Basically: A remix of the High Fidelity story for the millennial generation.
High Fidelity (2000), based on the novel of the same name by Nick Hornby, is a pretty well-liked movie. It fits perfectly in a place between the world of the 1990s and the 2000s. Many end up loving John Cusack’s Rob and his two employees/best friends Dick and Barry and their conversations of a top-five of this or a top-five of that. It’s safe to say that, for many, this movie popularized the list-type of thinking and is maybe to blame for listicles in the 2010s. This tale of a man trying to figure out his relationship issues seems universal for those times.
Now it’s 2020, a whole twenty years later, and Hulu has taken this story, flipped it, and made it into a series. Rob is now played by Zoë Kravitz and, much like in the other versions, she owns a record store. Rob has two music nerd employees and they have music nerd conversations all day. This time the store is in Brooklyn, New York instead of Chicago or London.
Photo by: Phillip Caruso/Hulu
I liked this show. Gender flipping the main character brings something else to the story. It’s not the usual male “I’m afraid of commitment and growing up” stuff that gets old even if it’s done in a great and entertaining way. 2020 Rob is still heartbroken after a bad breakup but this version feels a lot more complicated. Rob also still breaks the fourth wall which means we get into her head. Her big break up is with a gentleman named Mac (Kingsley Ben-Adir) from London (nice wink there).
While Rob is in the post-breakup period, lumbering around in a malaise, her brother Jackson (Rainbow Francks) and her friends/employees Simon (David H. Holmes) and Cherise (Da’Vine Joy Randolph) try to get her out of her funk. This show takes the story’s original structure—Rob dealing with a breakup and going on a journey of self-discovery through her top five previous breakups—and grows into something more akin to Sex in the City. Now, that’s not to say High Fidelity is exactly like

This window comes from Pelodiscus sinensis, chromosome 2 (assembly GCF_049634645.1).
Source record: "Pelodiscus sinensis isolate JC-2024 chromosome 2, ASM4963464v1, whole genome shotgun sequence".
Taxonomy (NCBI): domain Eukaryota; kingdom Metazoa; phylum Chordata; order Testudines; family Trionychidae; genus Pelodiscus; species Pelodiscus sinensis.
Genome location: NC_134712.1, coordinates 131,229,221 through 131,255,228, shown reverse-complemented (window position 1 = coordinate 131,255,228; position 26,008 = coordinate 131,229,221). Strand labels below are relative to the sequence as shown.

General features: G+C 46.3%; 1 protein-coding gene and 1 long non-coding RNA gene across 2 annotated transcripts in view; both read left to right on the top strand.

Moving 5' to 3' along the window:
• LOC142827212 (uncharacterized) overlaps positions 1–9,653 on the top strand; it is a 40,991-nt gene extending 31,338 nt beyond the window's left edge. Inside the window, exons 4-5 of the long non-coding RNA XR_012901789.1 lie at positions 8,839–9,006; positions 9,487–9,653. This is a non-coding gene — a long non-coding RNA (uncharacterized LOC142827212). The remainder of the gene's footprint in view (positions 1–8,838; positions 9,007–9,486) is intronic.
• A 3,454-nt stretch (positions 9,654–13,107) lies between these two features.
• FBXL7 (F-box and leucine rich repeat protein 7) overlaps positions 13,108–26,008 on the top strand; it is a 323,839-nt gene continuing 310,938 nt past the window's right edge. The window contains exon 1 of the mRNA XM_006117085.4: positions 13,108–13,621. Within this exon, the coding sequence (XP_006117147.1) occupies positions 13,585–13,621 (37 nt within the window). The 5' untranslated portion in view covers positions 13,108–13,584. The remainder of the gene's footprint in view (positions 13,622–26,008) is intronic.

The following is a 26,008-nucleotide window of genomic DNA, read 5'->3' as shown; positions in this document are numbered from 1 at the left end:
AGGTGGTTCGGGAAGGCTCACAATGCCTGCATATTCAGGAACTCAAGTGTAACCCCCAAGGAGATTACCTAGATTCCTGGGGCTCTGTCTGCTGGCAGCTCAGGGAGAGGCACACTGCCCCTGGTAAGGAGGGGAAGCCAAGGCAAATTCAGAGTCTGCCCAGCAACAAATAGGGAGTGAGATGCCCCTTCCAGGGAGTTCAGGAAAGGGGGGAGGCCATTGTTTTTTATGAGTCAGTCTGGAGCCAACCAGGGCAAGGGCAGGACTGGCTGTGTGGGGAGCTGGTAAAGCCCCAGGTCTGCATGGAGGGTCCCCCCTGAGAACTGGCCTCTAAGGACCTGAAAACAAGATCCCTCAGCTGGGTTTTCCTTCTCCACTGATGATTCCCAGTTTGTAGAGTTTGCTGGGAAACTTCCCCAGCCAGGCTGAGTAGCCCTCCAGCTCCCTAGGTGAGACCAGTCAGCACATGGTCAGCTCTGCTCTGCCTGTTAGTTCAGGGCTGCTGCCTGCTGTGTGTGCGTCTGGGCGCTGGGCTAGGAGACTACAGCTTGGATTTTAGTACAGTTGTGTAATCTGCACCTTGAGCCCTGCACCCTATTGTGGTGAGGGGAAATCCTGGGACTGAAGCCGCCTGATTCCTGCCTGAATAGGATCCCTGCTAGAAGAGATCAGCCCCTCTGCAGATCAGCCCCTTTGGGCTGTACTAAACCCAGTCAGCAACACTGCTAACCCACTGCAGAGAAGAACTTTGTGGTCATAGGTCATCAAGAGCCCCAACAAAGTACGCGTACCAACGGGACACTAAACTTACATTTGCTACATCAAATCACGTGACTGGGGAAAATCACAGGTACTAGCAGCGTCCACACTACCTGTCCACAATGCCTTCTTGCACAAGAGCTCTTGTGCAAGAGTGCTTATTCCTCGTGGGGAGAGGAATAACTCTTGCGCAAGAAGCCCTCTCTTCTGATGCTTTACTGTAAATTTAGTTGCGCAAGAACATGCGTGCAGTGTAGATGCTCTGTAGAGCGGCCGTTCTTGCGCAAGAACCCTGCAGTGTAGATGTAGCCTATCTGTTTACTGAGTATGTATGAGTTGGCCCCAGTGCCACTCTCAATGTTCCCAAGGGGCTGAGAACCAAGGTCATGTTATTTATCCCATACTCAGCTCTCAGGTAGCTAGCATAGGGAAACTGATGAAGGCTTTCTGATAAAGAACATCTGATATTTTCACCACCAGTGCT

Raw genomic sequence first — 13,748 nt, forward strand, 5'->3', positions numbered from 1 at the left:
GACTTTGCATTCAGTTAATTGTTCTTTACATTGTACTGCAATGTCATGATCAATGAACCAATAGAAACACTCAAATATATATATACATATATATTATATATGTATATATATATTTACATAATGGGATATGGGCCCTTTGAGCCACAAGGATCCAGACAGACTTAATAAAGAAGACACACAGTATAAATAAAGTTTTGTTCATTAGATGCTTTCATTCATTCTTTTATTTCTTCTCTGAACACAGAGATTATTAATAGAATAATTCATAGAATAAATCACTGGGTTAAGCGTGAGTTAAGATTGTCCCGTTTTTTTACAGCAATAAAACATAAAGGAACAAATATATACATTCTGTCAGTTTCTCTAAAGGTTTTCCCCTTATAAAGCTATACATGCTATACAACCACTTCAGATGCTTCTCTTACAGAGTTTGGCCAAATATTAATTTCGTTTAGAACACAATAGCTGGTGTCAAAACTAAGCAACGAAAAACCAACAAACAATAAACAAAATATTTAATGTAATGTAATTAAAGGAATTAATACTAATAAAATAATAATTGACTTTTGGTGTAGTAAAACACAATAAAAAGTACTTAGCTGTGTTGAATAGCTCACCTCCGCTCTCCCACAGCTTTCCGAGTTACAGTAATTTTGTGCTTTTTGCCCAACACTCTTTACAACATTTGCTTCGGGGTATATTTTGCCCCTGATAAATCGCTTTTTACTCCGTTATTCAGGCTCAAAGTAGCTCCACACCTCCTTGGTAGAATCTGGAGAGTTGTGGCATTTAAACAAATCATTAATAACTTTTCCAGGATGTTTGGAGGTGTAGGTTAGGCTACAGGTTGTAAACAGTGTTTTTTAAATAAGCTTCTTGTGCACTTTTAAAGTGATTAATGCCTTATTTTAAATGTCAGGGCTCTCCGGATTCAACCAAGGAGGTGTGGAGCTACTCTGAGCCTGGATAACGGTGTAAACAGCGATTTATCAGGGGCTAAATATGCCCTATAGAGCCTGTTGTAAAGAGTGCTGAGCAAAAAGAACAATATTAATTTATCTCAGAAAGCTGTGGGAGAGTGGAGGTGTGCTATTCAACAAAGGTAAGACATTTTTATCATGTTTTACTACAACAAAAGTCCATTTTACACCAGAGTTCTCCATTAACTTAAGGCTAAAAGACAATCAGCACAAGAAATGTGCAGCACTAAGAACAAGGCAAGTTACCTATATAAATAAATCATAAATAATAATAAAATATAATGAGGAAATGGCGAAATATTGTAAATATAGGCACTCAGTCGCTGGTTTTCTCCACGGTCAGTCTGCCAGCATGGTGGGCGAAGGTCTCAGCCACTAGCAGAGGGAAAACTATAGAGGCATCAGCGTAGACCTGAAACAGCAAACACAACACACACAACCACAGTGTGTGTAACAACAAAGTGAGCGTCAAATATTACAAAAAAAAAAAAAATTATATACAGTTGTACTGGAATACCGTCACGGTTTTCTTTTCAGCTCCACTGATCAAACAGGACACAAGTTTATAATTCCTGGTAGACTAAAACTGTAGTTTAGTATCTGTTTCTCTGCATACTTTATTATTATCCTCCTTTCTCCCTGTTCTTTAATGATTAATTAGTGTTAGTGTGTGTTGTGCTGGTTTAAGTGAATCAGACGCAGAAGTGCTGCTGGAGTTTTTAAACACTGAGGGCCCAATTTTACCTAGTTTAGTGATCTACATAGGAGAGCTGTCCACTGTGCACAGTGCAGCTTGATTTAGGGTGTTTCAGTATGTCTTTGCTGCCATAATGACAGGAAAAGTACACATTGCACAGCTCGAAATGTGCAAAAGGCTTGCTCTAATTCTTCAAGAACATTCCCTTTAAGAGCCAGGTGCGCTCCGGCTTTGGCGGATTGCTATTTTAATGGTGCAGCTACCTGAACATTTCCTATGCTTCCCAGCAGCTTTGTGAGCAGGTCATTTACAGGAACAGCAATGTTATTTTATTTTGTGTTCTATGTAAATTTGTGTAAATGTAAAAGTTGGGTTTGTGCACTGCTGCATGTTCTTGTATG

that classic series but it has that vibe, mixed with the source material and the
Kravitz has the charisma to carry High Fidelity through all ten episodes. I don’t remember seeing her be the focus of a show before—where we see the whole world through her character’s eyes. She plays her version of Rob with a level of neurotic overthinking yet she remains effortlessly cool. You can love her in one scene and think she’s trash is another and that’s great to watch. She also has great chemistry with Kingsley Ben-Adir who plays her ex-fiancé. This will-they-won’t-they question hovers around the season that drives any great rom-com.
Photo by: Phillip Caruso/Hulu
Unlike the movie version, her two friends Simon and Cherise get to be more well-rounded characters instead of archetypes (let’s be honest, Jack Black was just being Jack Black). Simon is the solid voice of reason, bouncing off of Kravitz’s chaos-inducing Rob. The one person who stands out in every single scene she’s in is Da’Vine Joy Randolph as Cherise, she brings so much energy to each frame with excellent timing. She’s there to provide the big laughs but she’s also the gut check for Rob and Simon (to make sure they don’t go off the dark end of their feelings and to keep them honest).
As you can tell, I liked High Fidelity and it’s perfect for this Valentine’s Day weekend. You’ll feel like you can choose to stretch out the viewing but you’ll also want to finish it. It grabs you and brings you along and gets you so invested in this whole world. The showrunners clearly believe in this series because the story doesn’t wrap up with a bow at the end and leaves so many things open to be explored later. I like what Hulu is doing with their rom-coms and I hope they continue. This one is my favorite Hulu series so far.
In the End: Hulu’s High Fidelity is a great remix of a known property, adding in some color in the correct way to make it way less male-focused. It’s a great new era rom-com show and I hope plenty of people see it.